Given the demography of India, VCs need to step up their game and understand the holistic development of molecular diagnostics, keeping all levels of stakeholders involved in their studies
The initial and follow-on capital for R&D is critical to the success of the early-stage capital-intensive phase of molecular diagnostic startups in India
Let’s take a look at an 8X Ventures research study that helped identify the key areas where various stakeholders must collaborate to build the country’s molecular diagnostics infrastructure
760,360,956 confirmed cases and 6,873,477 deaths. This is what the WHO reports on the Covid-19 pandemic. Why begin with these hard-to-count numbers? What if I told you that if we had widespread infrastructure and adoption of molecular diagnostics in place, these numbers could have been way, way smaller? And are these just numbers or real people who could not be saved?
One could argue that the pandemic is almost over, why bother now? Because history repeats itself in one form or another, and we better be prepared when it does. The next good question is, who will help set this momentum and infrastructure up? Governments, corporations, non-profits but also investors who are ready to bet their money and energy on early-stage startups are where these deep science technologies come into being.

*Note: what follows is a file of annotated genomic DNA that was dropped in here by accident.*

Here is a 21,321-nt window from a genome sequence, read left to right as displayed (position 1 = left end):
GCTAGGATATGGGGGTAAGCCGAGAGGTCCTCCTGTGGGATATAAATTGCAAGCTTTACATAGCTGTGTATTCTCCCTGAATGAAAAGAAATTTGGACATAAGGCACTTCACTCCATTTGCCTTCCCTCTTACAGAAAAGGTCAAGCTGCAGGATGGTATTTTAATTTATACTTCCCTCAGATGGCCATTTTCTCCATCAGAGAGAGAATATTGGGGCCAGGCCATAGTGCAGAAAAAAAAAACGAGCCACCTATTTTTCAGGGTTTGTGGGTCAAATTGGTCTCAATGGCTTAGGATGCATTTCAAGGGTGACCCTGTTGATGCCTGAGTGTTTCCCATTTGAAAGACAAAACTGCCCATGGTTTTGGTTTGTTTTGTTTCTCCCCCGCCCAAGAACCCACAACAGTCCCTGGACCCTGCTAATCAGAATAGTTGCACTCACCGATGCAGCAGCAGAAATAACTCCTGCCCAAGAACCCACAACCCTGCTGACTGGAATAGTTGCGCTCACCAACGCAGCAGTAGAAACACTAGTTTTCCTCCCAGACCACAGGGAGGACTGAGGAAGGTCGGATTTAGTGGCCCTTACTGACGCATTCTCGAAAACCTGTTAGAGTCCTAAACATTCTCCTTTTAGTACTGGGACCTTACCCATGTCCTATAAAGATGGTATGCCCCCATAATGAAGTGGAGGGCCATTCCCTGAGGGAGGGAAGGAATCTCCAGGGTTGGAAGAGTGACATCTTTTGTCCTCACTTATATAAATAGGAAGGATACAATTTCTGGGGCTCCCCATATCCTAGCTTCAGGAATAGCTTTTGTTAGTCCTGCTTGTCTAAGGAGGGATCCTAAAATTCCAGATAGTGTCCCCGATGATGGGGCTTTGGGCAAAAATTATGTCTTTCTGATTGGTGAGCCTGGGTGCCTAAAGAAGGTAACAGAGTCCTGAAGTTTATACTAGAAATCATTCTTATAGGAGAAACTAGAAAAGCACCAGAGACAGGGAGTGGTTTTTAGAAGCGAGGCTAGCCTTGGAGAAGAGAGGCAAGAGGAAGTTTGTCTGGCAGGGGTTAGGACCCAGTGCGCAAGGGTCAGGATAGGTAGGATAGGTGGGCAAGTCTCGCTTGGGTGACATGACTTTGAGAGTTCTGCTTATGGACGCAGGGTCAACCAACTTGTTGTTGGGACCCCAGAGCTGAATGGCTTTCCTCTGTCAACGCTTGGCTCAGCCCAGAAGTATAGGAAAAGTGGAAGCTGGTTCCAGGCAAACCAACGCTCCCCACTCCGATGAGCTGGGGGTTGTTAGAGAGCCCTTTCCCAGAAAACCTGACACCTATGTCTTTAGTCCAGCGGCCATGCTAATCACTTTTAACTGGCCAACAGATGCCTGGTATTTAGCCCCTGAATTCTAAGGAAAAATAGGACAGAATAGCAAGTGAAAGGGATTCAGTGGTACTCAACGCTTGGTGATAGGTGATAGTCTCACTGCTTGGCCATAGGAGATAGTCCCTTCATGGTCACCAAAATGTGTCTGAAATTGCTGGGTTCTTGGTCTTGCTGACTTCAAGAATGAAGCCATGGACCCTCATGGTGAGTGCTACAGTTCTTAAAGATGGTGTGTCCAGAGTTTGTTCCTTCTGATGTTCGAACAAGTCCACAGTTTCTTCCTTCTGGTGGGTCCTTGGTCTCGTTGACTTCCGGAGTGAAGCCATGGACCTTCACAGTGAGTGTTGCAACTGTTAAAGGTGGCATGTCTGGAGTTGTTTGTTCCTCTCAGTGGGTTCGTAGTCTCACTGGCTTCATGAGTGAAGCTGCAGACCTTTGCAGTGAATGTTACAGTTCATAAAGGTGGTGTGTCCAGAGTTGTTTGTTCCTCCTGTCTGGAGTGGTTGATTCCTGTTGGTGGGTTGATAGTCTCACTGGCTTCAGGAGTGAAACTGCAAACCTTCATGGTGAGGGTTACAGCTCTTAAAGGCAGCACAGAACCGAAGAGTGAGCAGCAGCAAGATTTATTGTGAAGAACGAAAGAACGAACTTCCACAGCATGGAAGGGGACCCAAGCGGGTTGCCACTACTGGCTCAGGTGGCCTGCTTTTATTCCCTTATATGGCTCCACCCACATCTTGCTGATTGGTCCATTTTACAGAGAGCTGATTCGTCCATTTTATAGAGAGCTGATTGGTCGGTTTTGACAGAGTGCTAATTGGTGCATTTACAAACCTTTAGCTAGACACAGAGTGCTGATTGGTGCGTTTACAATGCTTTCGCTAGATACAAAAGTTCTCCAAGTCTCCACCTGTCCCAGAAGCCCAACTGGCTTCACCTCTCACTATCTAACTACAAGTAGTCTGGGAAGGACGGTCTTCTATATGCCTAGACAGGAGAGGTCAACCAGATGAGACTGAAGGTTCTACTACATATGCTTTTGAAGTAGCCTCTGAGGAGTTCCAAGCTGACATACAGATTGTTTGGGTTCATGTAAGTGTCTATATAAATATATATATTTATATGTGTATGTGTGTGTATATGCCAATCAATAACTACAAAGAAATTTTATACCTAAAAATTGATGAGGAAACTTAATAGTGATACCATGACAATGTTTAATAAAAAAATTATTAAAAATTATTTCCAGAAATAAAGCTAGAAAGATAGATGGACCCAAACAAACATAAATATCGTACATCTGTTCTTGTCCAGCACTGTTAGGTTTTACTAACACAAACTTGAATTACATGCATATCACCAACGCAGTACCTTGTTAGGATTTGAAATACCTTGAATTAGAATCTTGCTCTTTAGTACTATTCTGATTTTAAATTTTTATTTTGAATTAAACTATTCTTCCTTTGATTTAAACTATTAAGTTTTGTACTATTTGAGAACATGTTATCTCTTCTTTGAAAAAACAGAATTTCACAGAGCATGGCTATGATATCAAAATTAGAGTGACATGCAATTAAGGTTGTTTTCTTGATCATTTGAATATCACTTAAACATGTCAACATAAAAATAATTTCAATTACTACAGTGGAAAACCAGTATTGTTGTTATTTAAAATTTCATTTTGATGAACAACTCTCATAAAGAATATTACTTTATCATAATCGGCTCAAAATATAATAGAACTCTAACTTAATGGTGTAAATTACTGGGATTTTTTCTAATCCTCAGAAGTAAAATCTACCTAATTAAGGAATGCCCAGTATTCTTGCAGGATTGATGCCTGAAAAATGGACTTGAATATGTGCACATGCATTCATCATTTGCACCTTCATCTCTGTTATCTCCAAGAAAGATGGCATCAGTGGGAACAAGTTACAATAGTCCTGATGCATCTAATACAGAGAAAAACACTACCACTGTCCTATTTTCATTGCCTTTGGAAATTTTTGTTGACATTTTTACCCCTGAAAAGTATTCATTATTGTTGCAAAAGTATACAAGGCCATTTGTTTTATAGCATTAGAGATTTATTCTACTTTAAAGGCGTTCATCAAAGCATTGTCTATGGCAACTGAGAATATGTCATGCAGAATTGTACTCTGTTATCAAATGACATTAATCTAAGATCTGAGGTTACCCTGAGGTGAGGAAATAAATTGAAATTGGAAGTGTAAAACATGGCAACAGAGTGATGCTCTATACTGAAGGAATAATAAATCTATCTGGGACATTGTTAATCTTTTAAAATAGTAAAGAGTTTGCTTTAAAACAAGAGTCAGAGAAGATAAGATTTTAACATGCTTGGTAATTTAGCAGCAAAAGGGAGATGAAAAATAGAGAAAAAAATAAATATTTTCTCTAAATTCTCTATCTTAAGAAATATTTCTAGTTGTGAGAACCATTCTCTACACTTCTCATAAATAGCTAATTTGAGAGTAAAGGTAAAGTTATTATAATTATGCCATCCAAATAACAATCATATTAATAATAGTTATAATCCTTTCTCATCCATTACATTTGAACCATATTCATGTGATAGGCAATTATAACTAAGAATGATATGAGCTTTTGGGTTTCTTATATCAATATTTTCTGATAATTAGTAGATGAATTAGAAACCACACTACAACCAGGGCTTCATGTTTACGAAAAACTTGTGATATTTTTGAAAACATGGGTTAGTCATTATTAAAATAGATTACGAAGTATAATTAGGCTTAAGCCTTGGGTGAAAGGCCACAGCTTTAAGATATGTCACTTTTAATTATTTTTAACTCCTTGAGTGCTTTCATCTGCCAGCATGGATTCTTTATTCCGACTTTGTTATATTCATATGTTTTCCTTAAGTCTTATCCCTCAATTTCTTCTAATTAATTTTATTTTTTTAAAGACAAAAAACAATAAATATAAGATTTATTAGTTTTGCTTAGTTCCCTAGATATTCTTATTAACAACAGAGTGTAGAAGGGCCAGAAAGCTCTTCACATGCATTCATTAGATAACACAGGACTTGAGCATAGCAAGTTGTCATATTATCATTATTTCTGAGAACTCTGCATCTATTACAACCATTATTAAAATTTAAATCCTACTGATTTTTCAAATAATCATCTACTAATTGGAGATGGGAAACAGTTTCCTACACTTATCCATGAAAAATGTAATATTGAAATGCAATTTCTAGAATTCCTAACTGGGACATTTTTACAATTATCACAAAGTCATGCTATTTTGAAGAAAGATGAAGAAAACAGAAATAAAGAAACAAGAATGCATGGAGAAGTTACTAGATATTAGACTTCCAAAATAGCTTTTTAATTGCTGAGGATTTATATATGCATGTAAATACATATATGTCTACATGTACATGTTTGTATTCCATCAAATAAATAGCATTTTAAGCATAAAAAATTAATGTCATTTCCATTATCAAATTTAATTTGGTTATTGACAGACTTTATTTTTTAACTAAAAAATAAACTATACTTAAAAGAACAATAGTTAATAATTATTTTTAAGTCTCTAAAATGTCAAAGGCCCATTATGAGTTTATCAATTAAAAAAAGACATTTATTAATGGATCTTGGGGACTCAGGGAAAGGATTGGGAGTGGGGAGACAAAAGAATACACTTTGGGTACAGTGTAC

According to Suraj Nair, Project Lead and Researcher, Deep Science Technologies at Ankur Capital, “Early detection of infectious diseases is key to ensuring appropriate treatment and safeguarding the health of individuals. Molecular diagnostics tools with very high sensitivities and specificities are best suited in this regard and are expected to see widespread adoption over the next decade.”
What Is Molecular Diagnostics Anyway?
Let’s understand it by stacking it against traditional diagnostics, which typically involve the analysis of physical or visual signs and symptoms of a disease, such as X-rays, CT scans, or blood tests that measure the levels of certain chemicals or hormones in the body.
Molecular diagnostics, on the other hand, involves the detection and analysis of specific molecules such as DNA, RNA, and proteins in order to diagnose diseases and conditions with greater precision and accuracy.
- Higher sensitivity and specificity: higher accuracy and fewer false positives and false negatives
- Early detection: can detect diseases at an early stage, even before symptoms appear
- Personalised treatment: can identify genetic mutations and other molecular markers, allowing for personalised treatment plans
- Cost, sensitivity and speed mix: More accuracy and speed do not always imply more cost
PCR has been the most widely accepted molecular diagnostics tool due to its high accuracy and ability to quantify (more than 80% of the market share goes to PCR). However, it is costly due to the need for multiple temperature cycles involved in the reaction and the need for a thermal cycler. Hence, it has found difficulties scaling up in cost-constrained markets. This opens up opportunities for isothermal amplification tests such as LAMP, which operate at single temperatures and thus can be deployed at the POC.
These tests are, however, not that accurate, so the opportunity lies in developing a highly accurate test that can be deployed at the POC and can be affordable and easy to use, especially in resource-constrained geographies.
Where Does The Money Come From?